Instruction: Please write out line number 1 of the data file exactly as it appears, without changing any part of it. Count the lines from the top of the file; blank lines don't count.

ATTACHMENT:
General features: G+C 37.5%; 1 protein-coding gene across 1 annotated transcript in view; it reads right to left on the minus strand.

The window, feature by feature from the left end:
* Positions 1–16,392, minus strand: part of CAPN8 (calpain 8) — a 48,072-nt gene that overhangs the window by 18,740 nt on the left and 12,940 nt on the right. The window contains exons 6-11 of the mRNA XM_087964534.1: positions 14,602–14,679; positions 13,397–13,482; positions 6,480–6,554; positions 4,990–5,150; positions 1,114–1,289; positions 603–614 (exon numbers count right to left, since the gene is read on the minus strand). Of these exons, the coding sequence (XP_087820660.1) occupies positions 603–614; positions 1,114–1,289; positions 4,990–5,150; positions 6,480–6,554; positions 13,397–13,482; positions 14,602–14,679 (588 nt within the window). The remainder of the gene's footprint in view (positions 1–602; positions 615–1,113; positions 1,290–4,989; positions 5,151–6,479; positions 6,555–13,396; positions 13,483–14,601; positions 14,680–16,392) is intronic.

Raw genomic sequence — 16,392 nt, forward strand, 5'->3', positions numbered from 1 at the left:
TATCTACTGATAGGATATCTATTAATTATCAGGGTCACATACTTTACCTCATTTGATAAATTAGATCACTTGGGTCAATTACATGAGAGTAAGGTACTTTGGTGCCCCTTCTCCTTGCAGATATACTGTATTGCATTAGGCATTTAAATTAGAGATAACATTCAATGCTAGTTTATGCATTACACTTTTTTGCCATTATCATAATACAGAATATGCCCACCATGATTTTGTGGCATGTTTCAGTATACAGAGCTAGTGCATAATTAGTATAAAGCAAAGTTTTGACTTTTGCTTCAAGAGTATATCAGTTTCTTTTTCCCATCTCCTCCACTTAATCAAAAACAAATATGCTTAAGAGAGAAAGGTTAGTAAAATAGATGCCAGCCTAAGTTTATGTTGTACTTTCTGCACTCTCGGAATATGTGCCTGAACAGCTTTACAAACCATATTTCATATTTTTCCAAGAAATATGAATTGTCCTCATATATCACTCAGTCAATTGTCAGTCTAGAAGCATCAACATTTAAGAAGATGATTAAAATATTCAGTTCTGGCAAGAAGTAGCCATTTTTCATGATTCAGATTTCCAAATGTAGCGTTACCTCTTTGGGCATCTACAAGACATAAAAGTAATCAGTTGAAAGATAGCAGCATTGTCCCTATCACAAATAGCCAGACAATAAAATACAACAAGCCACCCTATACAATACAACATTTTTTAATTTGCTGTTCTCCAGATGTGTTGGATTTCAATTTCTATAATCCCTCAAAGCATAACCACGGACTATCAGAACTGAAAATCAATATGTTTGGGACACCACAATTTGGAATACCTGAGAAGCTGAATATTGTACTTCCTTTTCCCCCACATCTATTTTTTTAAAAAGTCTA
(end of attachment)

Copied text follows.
General features: G+C 37.5%; 1 protein-coding gene across 1 annotated transcript in view; it reads right to left on the minus strand.